The central piece of understanding in how TCM interprets the interconnected functions of our body is through the zang-fu. These bear the names of 10 organs but more appropriately describe the general energy pathways that these organs are involved in. Traditional Chinese Medicine primarily defines them by their functionality – so the concepts are generally but not always associated with the same organs we know in the West.
The zang-fu are inherently entwined with the Five Phases and correspond in this way:
- Fire (火) = Heart and Small Intestine
- Earth (土) = Spleen and Stomach
- Metal (金) = Lung and Large Intestine
- Water (水) = Kidney and Bladder
- Wood (木) = Liver and Gallbladder
How Traditional Chinese Medicine Understands Tinnitus
When it comes to home remedies for tinnitus and alternative approaches to treating it, Traditional Chinese Medicine reigns supreme. In TCM, hearing and the ears are understood to be governed by the kidney-bladder network. There are four primary types of tinnitus known to Chinese medicine – two resulting from Excess and two resulting from Deficiency.
The first type of Excess (1A) is caused by a sudden onset of continual noise resulting from exposure to a loud sound, which can be accompanied by headache, flushed skin, constipation, irritability and insomnia. This agitation is described by Chinese medicine as being due to a hyperactive liver and an accumulation of gallbladder Fire. Extreme and persistent Fire from the liver weakens the optimal Water state of the kidney.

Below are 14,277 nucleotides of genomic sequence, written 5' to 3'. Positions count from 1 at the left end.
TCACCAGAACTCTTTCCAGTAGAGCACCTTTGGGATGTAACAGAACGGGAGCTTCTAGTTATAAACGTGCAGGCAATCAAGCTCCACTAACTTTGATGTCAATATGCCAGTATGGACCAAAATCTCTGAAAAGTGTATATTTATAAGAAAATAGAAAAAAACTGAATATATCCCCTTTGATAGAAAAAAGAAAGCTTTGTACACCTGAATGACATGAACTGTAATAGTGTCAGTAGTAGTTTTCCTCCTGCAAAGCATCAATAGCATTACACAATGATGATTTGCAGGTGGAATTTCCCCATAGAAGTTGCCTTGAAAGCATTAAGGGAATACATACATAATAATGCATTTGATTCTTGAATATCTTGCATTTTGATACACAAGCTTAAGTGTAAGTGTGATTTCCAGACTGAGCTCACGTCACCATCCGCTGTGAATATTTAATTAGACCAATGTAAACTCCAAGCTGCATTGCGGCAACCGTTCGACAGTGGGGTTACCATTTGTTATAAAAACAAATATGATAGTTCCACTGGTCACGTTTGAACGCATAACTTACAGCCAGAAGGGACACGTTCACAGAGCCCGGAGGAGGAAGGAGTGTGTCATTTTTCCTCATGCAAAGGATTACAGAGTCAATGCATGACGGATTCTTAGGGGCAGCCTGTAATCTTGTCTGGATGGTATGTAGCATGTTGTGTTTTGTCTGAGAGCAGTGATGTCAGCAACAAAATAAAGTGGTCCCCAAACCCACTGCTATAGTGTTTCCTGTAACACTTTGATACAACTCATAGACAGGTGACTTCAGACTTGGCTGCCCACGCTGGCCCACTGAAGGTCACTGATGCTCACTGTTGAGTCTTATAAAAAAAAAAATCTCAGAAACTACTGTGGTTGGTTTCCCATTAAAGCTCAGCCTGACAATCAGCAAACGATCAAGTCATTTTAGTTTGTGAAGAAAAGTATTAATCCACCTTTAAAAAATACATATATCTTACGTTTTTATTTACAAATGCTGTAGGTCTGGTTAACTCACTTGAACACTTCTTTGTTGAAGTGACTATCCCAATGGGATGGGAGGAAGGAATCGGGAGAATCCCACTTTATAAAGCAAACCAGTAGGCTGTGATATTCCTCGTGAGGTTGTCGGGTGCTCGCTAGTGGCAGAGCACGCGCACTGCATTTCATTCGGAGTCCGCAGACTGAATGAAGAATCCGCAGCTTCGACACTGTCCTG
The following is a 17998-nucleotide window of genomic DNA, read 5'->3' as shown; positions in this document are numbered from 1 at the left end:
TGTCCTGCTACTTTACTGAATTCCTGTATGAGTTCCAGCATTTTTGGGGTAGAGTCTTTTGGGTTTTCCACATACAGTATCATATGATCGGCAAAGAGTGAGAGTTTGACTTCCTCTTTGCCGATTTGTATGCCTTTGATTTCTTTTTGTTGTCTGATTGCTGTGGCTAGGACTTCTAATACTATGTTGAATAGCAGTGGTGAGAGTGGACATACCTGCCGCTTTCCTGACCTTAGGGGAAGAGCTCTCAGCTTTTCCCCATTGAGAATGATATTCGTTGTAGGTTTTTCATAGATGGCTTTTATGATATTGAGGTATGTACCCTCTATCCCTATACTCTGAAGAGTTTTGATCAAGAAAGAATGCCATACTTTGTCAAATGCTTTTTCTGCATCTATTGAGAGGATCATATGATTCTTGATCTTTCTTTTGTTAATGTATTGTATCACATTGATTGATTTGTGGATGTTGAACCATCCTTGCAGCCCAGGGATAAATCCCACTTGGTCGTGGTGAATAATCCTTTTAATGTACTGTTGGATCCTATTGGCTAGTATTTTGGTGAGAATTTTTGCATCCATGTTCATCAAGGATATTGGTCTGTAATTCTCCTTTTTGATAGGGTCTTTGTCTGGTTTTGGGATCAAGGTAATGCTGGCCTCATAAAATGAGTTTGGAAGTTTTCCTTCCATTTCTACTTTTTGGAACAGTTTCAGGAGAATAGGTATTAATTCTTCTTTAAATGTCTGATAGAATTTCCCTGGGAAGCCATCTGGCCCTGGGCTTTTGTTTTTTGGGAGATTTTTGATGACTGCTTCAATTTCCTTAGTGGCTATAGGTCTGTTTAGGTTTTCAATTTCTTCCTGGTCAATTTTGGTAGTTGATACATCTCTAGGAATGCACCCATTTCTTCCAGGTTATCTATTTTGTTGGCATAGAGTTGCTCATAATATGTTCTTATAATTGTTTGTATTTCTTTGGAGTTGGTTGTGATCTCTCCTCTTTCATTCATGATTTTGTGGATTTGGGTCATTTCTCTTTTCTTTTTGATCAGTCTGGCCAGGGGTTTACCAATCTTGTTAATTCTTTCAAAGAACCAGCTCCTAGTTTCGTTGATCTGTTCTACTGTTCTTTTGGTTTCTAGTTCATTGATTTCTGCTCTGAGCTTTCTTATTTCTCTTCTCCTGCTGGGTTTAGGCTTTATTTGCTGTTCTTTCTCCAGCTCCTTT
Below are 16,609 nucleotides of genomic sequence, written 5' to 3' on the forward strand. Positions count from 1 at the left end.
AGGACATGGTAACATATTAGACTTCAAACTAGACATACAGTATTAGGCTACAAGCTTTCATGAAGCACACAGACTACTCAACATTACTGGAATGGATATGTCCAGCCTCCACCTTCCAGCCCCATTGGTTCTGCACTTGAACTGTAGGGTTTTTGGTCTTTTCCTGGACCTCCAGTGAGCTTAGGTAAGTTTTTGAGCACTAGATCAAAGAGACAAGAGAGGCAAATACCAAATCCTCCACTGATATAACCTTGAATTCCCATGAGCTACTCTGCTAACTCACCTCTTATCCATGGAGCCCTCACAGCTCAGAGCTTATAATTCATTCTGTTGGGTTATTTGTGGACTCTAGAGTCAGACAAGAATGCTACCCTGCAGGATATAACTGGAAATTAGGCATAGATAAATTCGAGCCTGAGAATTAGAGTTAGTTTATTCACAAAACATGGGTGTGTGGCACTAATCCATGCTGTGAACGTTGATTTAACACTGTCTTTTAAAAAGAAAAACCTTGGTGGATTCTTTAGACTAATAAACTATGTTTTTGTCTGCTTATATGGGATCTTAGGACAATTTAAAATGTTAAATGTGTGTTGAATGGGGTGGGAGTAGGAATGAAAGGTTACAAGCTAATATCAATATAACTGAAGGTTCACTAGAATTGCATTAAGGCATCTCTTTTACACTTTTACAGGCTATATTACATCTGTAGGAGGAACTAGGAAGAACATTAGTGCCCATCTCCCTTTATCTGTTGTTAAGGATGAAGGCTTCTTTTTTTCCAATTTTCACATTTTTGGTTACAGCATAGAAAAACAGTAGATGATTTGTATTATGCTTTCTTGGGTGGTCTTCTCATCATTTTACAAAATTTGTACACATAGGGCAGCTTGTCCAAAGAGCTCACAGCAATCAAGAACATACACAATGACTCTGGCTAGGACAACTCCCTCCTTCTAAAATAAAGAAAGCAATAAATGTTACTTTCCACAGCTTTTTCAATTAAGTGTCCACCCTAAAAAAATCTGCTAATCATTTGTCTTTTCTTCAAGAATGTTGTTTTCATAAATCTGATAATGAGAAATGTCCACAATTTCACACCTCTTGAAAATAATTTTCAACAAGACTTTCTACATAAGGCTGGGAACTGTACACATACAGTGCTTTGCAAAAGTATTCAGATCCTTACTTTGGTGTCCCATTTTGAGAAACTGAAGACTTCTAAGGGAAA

The second type of Excess (1B) often manifests as intermittent ringing or noise in the ears and can be accompanied by the feeling of blockage or hearing impairment. Other symptoms that may present themselves include stuffiness & congestion, dizziness, nausea and difficulty passing fluids. Chinese medicine describes this excess as due to an accumulation of hot phlegm (phlegm-Fire syndrome), phlegm being a term used in TCM to refer to general fluid retention in the body.
The Deficiency types of tinnitus result from a gradual onset of symptoms.The first type (2A) is gradually worsening tinnitus accompanied by symptoms of lack such as dizziness, worsened memory, weakness of the knees & joints and backache. The Chinese herbalists explain this lack as being due to insufficient kidney Yin (essence). This kind of deficiency results from the aging process, stress, the absence of proper nourishment & exercise, and can also be worsened by diseases of the inner ear or cardiovascular system.
The last type of Deficiency (2B) is defined by the Chinese doctors as a failure of clear qi to ascend, manifesting as intermittent tinnitus that gets better with rest and worse with stress. The cause is a Yang deficiency that affects the spleen system.
So now we know how the traditional Chinese medical practitioners view the complex problem of tinnitus, but what does that mean for the average person suffering from it? How can we understand this approach and how to effectively make use of it in our everyday health & wellness?
Comprehending the Chinese Medical Diagnosis of Tinnitus